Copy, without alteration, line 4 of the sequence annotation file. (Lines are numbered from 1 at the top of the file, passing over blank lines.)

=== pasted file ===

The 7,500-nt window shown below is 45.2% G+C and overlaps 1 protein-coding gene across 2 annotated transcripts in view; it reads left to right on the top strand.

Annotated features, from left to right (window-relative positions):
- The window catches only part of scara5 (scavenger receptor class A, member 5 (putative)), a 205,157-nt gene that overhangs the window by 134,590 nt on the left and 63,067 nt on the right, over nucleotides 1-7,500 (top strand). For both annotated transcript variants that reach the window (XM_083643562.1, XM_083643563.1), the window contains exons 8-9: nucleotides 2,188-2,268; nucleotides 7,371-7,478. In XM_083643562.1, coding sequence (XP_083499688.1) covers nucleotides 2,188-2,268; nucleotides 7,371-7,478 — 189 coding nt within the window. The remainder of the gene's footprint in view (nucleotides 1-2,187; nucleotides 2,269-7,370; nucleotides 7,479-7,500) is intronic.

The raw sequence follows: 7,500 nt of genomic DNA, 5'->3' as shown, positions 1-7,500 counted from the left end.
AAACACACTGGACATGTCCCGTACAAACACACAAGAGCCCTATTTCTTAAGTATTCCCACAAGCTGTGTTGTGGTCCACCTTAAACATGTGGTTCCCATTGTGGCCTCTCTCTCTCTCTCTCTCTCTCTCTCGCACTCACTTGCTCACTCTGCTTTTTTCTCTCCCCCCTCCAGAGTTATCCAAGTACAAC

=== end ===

The raw sequence follows: 7,500 nt of genomic DNA, 5'->3' as shown, positions 1-7,500 counted from the left end.